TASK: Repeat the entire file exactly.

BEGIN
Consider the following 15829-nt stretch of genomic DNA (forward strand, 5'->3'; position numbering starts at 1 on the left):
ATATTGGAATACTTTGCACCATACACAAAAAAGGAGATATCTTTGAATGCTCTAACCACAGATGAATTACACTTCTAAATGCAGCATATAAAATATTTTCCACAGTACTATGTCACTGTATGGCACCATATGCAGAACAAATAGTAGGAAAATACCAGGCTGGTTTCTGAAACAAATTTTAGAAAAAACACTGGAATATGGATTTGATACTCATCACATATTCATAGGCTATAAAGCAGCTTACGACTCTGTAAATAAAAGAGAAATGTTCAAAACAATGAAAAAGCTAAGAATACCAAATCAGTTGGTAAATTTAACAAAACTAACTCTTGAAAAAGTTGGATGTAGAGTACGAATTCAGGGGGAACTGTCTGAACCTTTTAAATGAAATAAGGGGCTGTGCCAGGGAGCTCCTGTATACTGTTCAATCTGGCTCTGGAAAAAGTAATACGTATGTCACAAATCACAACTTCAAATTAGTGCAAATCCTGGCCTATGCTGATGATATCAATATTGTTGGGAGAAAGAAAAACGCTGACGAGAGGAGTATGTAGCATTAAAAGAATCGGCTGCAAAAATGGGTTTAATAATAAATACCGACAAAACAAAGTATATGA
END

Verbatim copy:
Consider the following 15829-nt stretch of genomic DNA (forward strand, 5'->3'; position numbering starts at 1 on the left):
ATATTGGAATACTTTGCACCATACACAAAAAAGGAGATATCTTTGAATGCTCTAACCACAGATGAATTACACTTCTAAATGCAGCATATAAAATATTTTCCACAGTACTATGTCACTGTATGGCACCATATGCAGAACAAATAGTAGGAAAATACCAGGCTGGTTTCTGAAACAAATTTTAGAAAAAACACTGGAATATGGATTTGATACTCATCACATATTCATAGGCTATAAAGCAGCTTACGACTCTGTAAATAAAAGAGAAATGTTCAAAACAATGAAAAAGCTAAGAATACCAAATCAGTTGGTAAATTTAACAAAACTAACTCTTGAAAAAGTTGGATGTAGAGTACGAATTCAGGGGGAACTGTCTGAACCTTTTAAATGAAATAAGGGGCTGTGCCAGGGAGCTCCTGTATACTGTTCAATCTGGCTCTGGAAAAAGTAATACGTATGTCACAAATCACAACTTCAAATTAGTGCAAATCCTGGCCTATGCTGATGATATCAATATTGTTGGGAGAAAGAAAAACGCTGACGAGAGGAGTATGTAGCATTAAAAGAATCGGCTGCAAAAATGGGTTTAATAATAAATACCGACAAAACAAAGTATATGA